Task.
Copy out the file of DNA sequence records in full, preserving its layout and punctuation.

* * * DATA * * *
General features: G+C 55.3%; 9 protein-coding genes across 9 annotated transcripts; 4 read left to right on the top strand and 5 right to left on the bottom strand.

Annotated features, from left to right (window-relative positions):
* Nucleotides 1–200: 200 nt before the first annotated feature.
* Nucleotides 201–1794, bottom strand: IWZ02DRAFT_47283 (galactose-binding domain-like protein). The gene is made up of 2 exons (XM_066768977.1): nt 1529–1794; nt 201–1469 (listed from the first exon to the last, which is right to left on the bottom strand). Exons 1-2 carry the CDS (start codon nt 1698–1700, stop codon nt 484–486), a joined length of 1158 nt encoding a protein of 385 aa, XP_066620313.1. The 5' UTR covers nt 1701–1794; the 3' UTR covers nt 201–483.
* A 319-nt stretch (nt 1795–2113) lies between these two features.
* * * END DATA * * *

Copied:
General features: G+C 55.3%; 9 protein-coding genes across 9 annotated transcripts; 4 read left to right on the top strand and 5 right to left on the bottom strand.

Annotated features, from left to right (window-relative positions):
* Nucleotides 1–200: 200 nt before the first annotated feature.
* Nucleotides 201–1794, bottom strand: IWZ02DRAFT_47283 (galactose-binding domain-like protein). The gene is made up of 2 exons (XM_066768977.1): nt 1529–1794; nt 201–1469 (listed from the first exon to the last, which is right to left on the bottom strand). Exons 1-2 carry the CDS (start codon nt 1698–1700, stop codon nt 484–486), a joined length of 1158 nt encoding a protein of 385 aa, XP_066620313.1. The 5' UTR covers nt 1701–1794; the 3' UTR covers nt 201–483.
* A 319-nt stretch (nt 1795–2113) lies between these two features.